My Name Is Khan is an inherently sincere, yet unabashedly sentimental story of Rizwan Khan and his Forrest Gump-ish journey across America to meet the US President so he can tell him that every Muslim is not a terrorist.

The film’s message of religious tolerance and global secularism is an important one, but hardly new. Johar’s occasionally naïve script places a series of seemingly impossible hurdles in the way of Rizwan, that he overcomes with sheer good-heartedness and love. Like the clunky portion where he returns to a hurricane-hit small-town in Georgia and inspires a community rebuilding effort.

The director sacrifices subtlety and goes all-guns-blazing to emotionally seduce you. Rizwan’s romance with Hindu single-mom Mandira (played by Kajol) and his bond with her son provide the anchor points in a film that tends to overwhelm you with convenient touches.

My Name Is Khan has Johar’s typical cheesy flourishes, like the moment when a church choir sings We Shall Overcome and Rizwan breaks into Hum Honge Kamyab. However, for the most part, the director makes a departure from his bubblegum themes.

At roughly two hours and forty minutes, the film is a tad long and packs in every possible plot point that might elicit an emotional response. There are encounters with fundamentalists, the stirring of a nationwide humanitarian campaign, even montage moments of hate crimes against innocent Muslims in the aftermath of 9/11.

But My Name Is Khan steams ahead confidently, propelled by the chemistry of its leads. Johar is on rock-solid ground when he’s exploring the relationship between Rizwan and Mandira, investing the film with its finest moments. Watch how Shah Rukh and Kajol virtually bounce off each other in the Tere naina song, and the innocent cheekiness of that post-wedding bedroom scene when they finally discuss what they must get down to doing.

In a striking performance that’s right up there alongside Swades and Chak De India, Shah Rukh Khan is endearing and restrained and makes it very hard for you not to lose your heart to him. He never turns the Aspergers-afflicted Rizwan into a caricature, using his peculiarities to warm up to you instead. Notice how he repeats his lines over and over again, or jumps in to correct someone when they’ve mispronounced his name, or how he hides his face and blushes when Mandira asks him to marry her.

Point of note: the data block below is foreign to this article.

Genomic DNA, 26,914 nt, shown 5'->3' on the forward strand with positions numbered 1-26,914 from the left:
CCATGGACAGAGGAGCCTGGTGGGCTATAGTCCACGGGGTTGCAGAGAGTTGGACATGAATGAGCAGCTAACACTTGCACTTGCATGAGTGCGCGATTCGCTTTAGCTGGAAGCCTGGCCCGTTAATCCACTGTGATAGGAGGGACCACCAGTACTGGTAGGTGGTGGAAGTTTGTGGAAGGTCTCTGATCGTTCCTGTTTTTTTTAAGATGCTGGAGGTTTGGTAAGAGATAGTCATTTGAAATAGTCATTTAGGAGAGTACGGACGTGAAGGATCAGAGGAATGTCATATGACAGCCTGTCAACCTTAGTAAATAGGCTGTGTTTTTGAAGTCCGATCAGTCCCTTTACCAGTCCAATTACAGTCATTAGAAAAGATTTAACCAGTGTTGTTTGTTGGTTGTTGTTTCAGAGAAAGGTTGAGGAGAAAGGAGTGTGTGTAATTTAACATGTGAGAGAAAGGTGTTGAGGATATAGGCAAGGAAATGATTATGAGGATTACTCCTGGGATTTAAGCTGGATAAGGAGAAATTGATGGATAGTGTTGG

Bringing emotional depth to what is essentially Rizwan’s story, Kajol is immensely likeable as Mandira, using her eyes to convey volumes, topping the performance off with a powerful breakdown scene that literally puts her through the wringer.

In all fairness, My Name Is Khan benefits considerably from inspired casting. Zarina Wahab is heart-warming as Rizwan’s mother, and Soniya Jehan exudes a quiet grace in the role of his supportive sister-in-law. A thumbs-up also for Tanay Chheda who plays the young Rizwan with remarkable consistency.

The film shamelessly tugs at your heartstrings and on more than one occasion wallops you to weep. Aided by solid camerawork, tight editing and a layered story, Johar crafts an engaging, stirring saga that is earnest and noble. With this message movie in the mainstream format, the director takes a step in the right direction.

I’m going with three-and-a-half out of five for Karan Johar’s My Name Is Khan. Watch it for its star who doesn’t miss a beat.

(This review first aired on CNN-IBN)

February 5, 2010

Malvani musings

Filed under: Our FIlms — Rajeev @ 11:36 pm

February 05, 2010

Cast: Siddharth, Aditya Pancholi,

Director: Chandan Arora

Set in the 1980s in Malvani, a claustrophobic ghetto of suburban Mumbai, Striker, directed by Chandan Arora is a gritty slice-of-life movie that never achieves its full potential. Remarkably shot and competently performed, the film is let down by a confused script that can’t decide what point to make.

Rang De Basanti‘s Siddharth stars as Surya, a poor boy who aspires for a better life than the one he’s currently living in a dingy shack that he shares with five members of his family. When his efforts to make a passport and land a job in Dubai prove fruitless, Surya has no choice but to use his superb carrom-playing skills to make a living. His friend Zaid (played by Ankur Vikal) introduces him to the local goon Jaleel Bhai (played by Aditya Pancholi) who runs illegal gambling and betting dens in the neighborhood, where Surya must play for big money. Expectedly his involvement with Jaleel Bhai gets him into trouble with the cops, distances him from his family, and ends not very nicely at all.